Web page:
Below is the weekly update of political developments across East Asia. Please do not hesitate to contact us if you want to discuss any of the countries mentioned in more detail.
US/CHINA: Beijing cautious on acknowledging Biden victory
While major US allies and partners in Europe and Asia have officially congratulated President-Elect Joe Biden on his election victory, the Chinese government has so far refrained from doing so. This decision appears to reflect a desire to avoid election-related controversy, rather than any particular stance towards a Biden presidency. The Twitter account of People’s Daily, the official Communist Party mouthpiece, sarcastically retweeted US President Donald Trump’s claim on 7 November that he had won the election “by a lot,” adding a “HaHa” and a cry-laugh emoji, but the tweet was deleted nine hours later. Hu Xijin, editor of the nationalist tabloid Global Times, said that China hasn’t congratulated Biden yet “to avoid getting entangled in its controversy.” A Chinese Foreign Ministry spokesman said: “We understand that the U.S. presidential election result will be determined following U.S. law and procedures.”
Beijing is likely also concerned that Trump, if provoked, could create new problems for China in the lame duck period. The firing of Acting US Secretary of Defense Mark Esper, along with other personnel shakeup at the Pentagon, further raises the risk of hawkish actions against China or other US adversaries before 20 January. Chinese leaders are likely especially concerned about possible naval incidents in the South China Sea or the Taiwan Strait.
The first meeting of a new bilateral Crisis Communications Working Group, which occurred just before the US election, somewhat reduces the likelihood of a misunderstanding leading to escalation. During that meeting, Esper denied rumors that had circulated in Chinese media that the US was planning an attack on disputed islands in the South China Sea, according to a Chinese defense ministry statement about the meeting. The Pentagon also publicly denied reports in Taiwanese media that US marines were in Taiwan officially training Taiwanese troops, a move that Beijing would regard as a major provocation.
JAPAN: New outbreak to force difficult decisions about renewed lockdown
Japan recorded 1,660 new Covid-19 cases on 12 November, the highest single-day total since the pandemic began. This total includes large numbers of cases in Hokkaido, which has thus far seen the most significant spike in what appears to be a third wave of the pandemic. Cases also emerged in Tokyo, neighboring Kanagawa prefecture, and Osaka. Tokyo’s caseload grew by more than 300 for the second consecutive day, while seven prefectures including Osaka reported record numbers of new cases. The Suga administration is increasingly alarmed by the rising numbers, particularly the implications about what cold weather could mean for the pandemic as people spend more time indoors in poorly ventilated spaces.
However, the administration has not yet outlined how it intends to respond to the mounting case numbers, beyond reiterating the need for masks or face shields in most public settings. The government also decided to extend restrictions on large public gatherings until February. Advisers are debating whether the government should suspend the “Go To Travel” and “Go To Eat” initiatives that encouraged the public to travel domestically and dine out, but thus far the administration has not hinted at the possibility of a new state of emergency declaration to contain the latest outbreak.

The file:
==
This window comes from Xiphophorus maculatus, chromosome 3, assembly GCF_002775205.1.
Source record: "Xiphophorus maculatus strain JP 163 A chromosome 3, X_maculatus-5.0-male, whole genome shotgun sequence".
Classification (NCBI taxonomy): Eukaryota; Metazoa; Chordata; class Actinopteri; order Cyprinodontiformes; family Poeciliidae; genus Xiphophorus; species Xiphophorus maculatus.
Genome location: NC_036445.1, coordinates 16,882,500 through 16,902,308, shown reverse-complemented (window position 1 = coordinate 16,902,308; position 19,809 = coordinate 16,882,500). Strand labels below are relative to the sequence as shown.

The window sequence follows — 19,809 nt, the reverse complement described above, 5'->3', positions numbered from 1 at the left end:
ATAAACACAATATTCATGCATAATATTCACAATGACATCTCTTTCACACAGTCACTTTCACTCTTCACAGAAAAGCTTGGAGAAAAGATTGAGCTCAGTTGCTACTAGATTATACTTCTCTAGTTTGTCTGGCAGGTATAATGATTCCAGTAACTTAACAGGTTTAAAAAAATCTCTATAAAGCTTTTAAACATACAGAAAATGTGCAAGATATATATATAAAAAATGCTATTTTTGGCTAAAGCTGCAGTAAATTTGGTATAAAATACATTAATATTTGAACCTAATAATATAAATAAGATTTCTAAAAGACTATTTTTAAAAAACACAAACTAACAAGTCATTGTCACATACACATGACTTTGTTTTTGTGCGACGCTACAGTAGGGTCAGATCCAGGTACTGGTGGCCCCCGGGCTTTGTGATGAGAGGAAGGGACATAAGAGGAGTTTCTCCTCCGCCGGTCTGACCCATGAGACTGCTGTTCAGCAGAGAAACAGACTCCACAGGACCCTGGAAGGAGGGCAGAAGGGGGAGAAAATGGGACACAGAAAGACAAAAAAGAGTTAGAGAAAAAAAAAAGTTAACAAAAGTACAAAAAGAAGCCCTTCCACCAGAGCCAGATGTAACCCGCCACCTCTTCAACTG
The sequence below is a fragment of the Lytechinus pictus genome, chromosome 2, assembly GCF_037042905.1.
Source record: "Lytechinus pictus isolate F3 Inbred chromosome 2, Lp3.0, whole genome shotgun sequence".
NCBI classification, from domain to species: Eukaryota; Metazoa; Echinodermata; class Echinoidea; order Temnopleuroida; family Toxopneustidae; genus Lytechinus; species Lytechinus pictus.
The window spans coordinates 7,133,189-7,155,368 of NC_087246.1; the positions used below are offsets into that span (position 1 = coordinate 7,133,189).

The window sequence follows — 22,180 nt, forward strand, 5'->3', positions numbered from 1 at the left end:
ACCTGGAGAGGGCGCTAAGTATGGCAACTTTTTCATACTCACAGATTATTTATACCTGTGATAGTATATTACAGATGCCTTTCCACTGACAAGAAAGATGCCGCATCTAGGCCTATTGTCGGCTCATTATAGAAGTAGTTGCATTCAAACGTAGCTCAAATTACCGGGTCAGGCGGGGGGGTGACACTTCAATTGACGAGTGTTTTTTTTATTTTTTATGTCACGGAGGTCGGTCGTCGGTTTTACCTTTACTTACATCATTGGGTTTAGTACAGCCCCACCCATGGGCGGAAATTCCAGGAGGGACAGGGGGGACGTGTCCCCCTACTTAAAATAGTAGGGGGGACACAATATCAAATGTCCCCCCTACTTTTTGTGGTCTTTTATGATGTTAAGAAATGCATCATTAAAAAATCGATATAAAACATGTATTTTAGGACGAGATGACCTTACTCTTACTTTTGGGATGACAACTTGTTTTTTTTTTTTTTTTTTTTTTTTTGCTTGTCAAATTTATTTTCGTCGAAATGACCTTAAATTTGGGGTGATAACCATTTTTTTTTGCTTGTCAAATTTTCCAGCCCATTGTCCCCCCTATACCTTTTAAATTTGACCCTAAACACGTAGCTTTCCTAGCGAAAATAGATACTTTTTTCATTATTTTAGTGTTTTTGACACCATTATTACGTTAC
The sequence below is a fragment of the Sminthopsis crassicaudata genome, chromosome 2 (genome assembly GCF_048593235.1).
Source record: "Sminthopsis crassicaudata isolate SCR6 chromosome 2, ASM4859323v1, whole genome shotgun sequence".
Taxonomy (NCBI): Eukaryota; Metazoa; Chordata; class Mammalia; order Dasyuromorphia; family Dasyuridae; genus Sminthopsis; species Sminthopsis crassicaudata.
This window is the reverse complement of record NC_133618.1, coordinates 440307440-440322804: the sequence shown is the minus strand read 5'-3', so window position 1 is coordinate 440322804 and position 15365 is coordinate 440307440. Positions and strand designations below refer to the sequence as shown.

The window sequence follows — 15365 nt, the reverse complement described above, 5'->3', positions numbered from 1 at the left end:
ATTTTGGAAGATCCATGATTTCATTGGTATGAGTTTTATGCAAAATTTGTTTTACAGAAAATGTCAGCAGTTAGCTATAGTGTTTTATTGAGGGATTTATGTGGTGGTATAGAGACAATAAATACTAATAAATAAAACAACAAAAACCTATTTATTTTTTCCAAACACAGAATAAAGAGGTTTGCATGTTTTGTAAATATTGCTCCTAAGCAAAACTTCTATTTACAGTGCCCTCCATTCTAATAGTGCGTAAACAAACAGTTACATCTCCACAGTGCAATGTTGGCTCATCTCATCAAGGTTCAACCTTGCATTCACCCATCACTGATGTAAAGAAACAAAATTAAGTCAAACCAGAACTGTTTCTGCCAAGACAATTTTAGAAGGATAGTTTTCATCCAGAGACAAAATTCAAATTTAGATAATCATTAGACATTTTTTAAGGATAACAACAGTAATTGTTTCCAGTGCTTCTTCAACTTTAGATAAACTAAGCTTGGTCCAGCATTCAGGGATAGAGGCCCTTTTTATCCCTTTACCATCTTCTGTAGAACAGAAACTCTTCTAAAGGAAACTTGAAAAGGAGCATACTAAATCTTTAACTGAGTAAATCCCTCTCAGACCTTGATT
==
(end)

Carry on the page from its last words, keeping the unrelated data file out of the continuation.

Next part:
MYANMAR: Aung San Suu Kyi headed for an easy election victory
The military-backed Union Solidarity and Development Party (USDP) has refused to recognize the outcome of elections held on 8 November. Instead, USDP is asking the government to hold a repeat election that is “free, fair, unbiased and free from unfair campaigning.” The ruling National League for Democracy (NLD) is expected to have won another convincing majority in the 665-seat parliament, and the outcome will likely be announced by this weekend. Though the USDP is composed of the former generals who ran the junta, the group lacks enough clout to overturn the outcome. The USDP claims there were problems with ballot boxes and envelopes, irregularities in advance voting, and that government cash handouts were actually bribes. Not only will the NLD’s resounding lead make it politically difficult for the military to back the USDP, but Aung San Suu Kyi also remains popular with the country’s dominant Bamar majority.
PHILIPPINES: Amended water contracts expected soon
The government is expected to offer amended contracts soon to the country’s top two water utilities, Maynilad Water and Manila Water, according to the justice minister. The government launched a review of their contracts last year because of President Rodrigo Duterte’s anger over what he considered to be the contracts’ “onerous” provisions. The two companies provide water and sewerage services to Metro Manila under contracts awarded during the 1990s privatization reforms.
The new deals will reportedly allow the government to intervene in rate setting and remove government guarantees to compensate the two companies if rate increases are not approved. There is also speculation about whether the government intends to shorten the contract term, which was extended several years ago through 2037. Duterte has attacked the owners of the two companies as emblematic of the oligarchs that control the country’s economy, and these attacks helped sustain Duterte’s populist credentials. Though officials at Maynilad Water and Manila Water have signaled their willingness to comply with the government’s review, they could still challenge the outcome if they can succeed in dragging out the process beyond the end of Duterte’s 2022 term.